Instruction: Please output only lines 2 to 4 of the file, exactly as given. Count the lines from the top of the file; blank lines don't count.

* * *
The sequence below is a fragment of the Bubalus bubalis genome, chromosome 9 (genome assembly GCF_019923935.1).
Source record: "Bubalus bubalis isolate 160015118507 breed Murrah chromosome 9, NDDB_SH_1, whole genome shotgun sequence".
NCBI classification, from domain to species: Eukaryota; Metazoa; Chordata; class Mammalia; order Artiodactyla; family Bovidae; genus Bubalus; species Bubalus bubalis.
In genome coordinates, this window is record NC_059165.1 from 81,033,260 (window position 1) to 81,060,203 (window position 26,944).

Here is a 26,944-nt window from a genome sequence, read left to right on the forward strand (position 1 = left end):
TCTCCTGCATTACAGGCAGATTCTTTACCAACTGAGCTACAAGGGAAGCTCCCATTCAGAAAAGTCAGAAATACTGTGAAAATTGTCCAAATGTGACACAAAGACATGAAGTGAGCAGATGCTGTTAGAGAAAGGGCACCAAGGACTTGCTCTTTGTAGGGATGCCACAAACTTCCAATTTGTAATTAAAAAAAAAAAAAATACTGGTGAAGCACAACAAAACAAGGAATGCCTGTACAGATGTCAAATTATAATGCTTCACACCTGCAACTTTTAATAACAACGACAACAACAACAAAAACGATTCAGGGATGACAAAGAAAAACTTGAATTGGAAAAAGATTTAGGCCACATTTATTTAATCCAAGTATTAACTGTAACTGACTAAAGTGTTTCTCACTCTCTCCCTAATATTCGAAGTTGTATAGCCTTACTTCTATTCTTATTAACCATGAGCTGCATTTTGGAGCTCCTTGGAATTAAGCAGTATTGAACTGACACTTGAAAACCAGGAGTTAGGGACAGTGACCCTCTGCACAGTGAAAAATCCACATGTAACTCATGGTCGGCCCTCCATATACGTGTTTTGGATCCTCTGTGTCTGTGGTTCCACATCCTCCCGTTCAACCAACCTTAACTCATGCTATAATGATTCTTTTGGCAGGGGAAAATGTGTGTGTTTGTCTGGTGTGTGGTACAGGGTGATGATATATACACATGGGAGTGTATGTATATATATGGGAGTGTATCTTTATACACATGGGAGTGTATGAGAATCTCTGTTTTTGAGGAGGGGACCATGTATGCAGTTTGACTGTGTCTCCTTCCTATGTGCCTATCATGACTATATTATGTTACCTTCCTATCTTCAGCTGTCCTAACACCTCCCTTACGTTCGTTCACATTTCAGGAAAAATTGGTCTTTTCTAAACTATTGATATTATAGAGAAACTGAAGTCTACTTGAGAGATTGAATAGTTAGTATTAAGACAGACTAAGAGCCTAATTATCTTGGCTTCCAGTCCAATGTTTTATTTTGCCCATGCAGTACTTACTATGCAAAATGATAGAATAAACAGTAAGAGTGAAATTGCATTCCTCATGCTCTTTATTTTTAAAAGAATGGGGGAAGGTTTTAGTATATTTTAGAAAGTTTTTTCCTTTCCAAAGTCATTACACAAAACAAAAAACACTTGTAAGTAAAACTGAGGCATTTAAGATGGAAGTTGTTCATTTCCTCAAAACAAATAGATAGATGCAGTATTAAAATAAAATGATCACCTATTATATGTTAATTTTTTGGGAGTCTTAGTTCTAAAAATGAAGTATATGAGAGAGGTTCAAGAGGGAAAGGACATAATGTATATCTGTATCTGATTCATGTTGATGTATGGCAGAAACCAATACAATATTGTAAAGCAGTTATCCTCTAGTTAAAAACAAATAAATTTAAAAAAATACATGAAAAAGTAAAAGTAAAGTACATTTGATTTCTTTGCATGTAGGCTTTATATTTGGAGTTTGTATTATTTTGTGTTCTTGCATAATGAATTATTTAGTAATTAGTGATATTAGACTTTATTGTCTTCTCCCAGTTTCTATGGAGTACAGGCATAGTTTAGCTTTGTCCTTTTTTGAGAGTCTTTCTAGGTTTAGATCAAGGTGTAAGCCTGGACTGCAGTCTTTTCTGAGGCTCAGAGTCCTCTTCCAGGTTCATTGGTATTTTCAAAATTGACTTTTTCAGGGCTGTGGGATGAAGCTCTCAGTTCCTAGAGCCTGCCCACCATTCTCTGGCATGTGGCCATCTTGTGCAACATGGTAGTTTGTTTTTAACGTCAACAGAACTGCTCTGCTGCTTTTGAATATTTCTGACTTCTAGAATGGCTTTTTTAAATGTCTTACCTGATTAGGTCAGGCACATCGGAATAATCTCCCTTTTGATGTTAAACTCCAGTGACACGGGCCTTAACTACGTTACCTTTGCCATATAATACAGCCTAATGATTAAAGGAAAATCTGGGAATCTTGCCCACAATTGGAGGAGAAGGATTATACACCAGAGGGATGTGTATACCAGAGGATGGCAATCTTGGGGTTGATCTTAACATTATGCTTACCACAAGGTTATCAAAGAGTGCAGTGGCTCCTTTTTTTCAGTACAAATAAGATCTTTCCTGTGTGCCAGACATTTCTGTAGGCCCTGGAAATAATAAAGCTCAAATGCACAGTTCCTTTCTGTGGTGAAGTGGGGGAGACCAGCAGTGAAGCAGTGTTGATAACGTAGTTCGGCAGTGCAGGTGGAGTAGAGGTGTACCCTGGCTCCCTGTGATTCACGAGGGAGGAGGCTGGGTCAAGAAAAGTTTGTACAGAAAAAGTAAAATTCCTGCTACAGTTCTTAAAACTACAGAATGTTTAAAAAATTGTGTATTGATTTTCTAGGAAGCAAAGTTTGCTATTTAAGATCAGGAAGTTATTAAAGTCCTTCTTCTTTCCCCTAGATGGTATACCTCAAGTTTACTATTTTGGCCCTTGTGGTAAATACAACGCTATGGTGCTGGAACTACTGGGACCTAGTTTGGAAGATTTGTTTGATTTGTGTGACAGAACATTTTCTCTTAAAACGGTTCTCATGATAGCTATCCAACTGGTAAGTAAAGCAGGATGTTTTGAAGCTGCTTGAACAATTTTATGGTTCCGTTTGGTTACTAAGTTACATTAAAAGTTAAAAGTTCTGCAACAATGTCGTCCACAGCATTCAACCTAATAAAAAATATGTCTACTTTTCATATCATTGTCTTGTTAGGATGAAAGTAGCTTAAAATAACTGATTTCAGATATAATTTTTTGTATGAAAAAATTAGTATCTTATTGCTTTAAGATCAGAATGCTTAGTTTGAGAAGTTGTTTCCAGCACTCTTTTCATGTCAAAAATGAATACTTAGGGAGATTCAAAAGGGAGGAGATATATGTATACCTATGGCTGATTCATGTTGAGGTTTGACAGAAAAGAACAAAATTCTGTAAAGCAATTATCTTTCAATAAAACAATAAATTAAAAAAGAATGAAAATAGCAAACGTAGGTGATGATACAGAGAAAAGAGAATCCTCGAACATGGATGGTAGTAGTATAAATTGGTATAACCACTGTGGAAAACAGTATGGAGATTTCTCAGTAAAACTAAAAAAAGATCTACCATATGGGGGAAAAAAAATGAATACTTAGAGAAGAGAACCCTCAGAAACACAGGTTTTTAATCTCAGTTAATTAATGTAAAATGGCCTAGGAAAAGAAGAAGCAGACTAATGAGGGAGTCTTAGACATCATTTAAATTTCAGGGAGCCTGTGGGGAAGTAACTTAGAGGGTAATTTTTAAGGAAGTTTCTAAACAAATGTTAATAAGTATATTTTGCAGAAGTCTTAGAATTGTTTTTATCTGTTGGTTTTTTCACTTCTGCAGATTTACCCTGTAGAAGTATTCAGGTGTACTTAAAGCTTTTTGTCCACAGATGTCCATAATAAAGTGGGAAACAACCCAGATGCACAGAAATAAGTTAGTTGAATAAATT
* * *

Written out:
Source record: "Bubalus bubalis isolate 160015118507 breed Murrah chromosome 9, NDDB_SH_1, whole genome shotgun sequence".
NCBI classification, from domain to species: Eukaryota; Metazoa; Chordata; class Mammalia; order Artiodactyla; family Bovidae; genus Bubalus; species Bubalus bubalis.
In genome coordinates, this window is record NC_059165.1 from 81,033,260 (window position 1) to 81,060,203 (window position 26,944).